This highly selective nature of creative memory is a supreme testament to the fact that memory is not a recording device and that, as legendary neurologist Oliver Sacks would put it decades later, “memories are not fixed or frozen, like Proust’s jars of preserves in a larder, but are transformed, disassembled, reassembled, and recategorized with every act of recollection.”

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31 Ways to Be Creative [INFOGRAPHIC]

31ways

You could do anything except for doing absolutely nothing. What you do does not matter so much. But some ways of how to be creative are proven to turn on your genius even when you are deep in the gutter of self-doubt. This infographic from Funders and Founders identifies thirty-one different ways to tap into your creativity. An explanation of each way is provided on the original post.

View the original post here.

 

Your Innovation Investment

innovation key

Innovation is generative. It finds solutions where there are no conditions or preconceptions. It is selfless, often born from collaboration and cooperative effort. It is creative, seeking new ways to solve existing problems.

So when businesses start up based on an innovative idea, solution or product, it’s fresh, new and exciting. People have found their way “outside the box” to new ways of thinking and looking at the world.

But when businesses launch fueled by innovation, they eventually feel the forces of the marketplace pushing them to shift, to sustaining and maintaining business interests. This is a problem. Business self-interest undermines continued innovation.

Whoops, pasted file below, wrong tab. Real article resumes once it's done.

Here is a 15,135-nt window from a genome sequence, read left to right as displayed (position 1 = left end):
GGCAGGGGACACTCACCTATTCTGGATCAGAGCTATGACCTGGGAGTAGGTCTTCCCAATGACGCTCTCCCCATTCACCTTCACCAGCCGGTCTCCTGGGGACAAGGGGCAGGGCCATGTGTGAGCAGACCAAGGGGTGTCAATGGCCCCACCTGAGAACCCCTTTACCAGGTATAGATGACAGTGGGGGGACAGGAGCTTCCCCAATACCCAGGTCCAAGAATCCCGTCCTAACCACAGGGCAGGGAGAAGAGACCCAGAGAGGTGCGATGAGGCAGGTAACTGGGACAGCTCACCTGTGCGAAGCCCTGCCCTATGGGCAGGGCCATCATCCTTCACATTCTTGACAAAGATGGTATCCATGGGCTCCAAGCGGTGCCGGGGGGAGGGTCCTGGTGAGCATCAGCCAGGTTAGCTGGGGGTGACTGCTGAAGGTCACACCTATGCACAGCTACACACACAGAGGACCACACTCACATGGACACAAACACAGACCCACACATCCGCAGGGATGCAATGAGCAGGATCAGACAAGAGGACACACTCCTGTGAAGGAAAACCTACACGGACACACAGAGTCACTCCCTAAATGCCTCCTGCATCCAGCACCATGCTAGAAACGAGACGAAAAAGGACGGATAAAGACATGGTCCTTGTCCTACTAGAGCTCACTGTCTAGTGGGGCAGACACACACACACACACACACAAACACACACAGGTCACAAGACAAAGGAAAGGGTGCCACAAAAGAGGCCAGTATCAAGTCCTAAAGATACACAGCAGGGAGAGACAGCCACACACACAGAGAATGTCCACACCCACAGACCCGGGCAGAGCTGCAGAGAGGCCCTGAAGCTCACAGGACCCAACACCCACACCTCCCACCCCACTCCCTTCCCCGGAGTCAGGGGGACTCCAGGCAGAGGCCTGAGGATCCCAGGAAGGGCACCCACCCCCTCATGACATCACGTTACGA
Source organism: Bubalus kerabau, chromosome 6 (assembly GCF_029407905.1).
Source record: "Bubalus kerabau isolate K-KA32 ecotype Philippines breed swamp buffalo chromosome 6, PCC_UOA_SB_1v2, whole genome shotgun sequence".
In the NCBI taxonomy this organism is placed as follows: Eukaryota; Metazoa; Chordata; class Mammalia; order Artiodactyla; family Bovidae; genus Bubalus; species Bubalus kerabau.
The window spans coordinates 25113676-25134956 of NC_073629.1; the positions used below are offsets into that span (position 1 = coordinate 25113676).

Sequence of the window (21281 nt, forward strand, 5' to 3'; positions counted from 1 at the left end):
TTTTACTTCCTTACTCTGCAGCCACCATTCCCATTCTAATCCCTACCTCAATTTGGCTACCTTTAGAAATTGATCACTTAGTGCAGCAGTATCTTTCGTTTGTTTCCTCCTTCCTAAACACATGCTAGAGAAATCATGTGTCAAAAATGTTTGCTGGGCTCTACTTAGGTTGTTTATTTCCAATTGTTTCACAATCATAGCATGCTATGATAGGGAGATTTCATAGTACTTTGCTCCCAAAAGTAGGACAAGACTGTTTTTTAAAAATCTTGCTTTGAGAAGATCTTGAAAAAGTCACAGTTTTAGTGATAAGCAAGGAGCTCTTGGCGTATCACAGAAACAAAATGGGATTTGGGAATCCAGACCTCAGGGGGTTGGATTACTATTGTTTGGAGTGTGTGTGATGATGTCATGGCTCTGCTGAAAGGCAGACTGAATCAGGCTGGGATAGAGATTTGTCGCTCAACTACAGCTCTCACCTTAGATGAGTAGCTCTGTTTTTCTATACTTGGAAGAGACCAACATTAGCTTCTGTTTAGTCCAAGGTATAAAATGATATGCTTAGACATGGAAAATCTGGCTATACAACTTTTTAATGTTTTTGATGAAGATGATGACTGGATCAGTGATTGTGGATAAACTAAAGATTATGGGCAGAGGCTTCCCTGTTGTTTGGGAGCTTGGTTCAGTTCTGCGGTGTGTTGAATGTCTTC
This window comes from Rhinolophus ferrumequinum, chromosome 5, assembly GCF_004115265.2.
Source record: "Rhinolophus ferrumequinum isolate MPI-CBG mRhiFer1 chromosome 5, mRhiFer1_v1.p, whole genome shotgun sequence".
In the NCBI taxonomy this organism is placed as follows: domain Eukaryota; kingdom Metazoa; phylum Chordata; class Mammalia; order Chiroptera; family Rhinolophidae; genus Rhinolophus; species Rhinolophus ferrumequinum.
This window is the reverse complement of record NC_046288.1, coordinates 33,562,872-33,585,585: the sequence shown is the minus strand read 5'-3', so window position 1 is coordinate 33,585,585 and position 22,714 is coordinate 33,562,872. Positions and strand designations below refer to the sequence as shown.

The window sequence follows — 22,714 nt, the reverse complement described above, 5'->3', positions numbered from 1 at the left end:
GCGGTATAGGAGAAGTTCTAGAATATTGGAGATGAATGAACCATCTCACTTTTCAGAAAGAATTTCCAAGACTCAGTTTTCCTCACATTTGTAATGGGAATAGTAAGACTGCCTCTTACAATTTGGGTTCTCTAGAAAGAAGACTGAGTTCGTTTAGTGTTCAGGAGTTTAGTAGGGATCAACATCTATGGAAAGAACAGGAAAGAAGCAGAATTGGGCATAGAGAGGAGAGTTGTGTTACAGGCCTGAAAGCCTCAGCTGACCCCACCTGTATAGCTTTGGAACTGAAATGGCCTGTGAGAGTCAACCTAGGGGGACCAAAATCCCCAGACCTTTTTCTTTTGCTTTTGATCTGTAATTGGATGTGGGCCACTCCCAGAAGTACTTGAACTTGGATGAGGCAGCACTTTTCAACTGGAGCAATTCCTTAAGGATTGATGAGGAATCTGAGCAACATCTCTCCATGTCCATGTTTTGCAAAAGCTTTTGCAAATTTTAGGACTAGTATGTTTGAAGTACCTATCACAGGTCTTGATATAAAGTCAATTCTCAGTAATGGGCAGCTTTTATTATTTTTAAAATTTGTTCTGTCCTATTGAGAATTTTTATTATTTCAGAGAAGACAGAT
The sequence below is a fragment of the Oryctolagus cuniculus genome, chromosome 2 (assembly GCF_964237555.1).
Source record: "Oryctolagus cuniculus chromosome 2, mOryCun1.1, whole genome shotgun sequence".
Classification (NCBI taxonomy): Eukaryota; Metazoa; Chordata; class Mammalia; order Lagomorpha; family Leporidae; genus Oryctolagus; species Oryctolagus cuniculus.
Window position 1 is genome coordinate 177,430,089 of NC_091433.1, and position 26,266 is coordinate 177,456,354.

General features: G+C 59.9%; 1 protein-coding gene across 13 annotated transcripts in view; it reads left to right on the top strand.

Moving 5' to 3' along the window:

We have seen this over time, again and again. Businesses founded around thinking differently eventually become part of the corporate landscape. The same people who were once shaking things up with new thinking are now towing the company line. Business culture is “the box.”

As consumers, we contribute to this phenomenon. Brand loyalty becomes an inhibitor of innovation. Not for the companies in question, but for us, as players in the marketplace. When our brand loyalty feeds the status quo, we’re part of the problem. How many companies to which we are loyal have the same kind of corporate bottom line as their competitors? And why would you want to support that company exclusively, when their priorities are no longer the ideals that founded their existence?

Don’t get me wrong. There’s a place for corporate leaders in the free marketplaces of ideas and commerce. They create stability. They set standards for product excellence. They finance numerous philanthropic initiatives. But they also create inertia. They resist change and they protect their self-interest. In short, they unintentionally but necessarily grow to join the establishment culture.

My point is this. If you are truly a human potential professional, dedicated to learning, critical thinking, creativity and innovation, be aware that the choices you make spending dollars should be consistent with your calling. Blind brand loyalty goes against everything we are about as educators, by definition. And the more of us who betray that calling in the marketplace, the more we thwart innovation.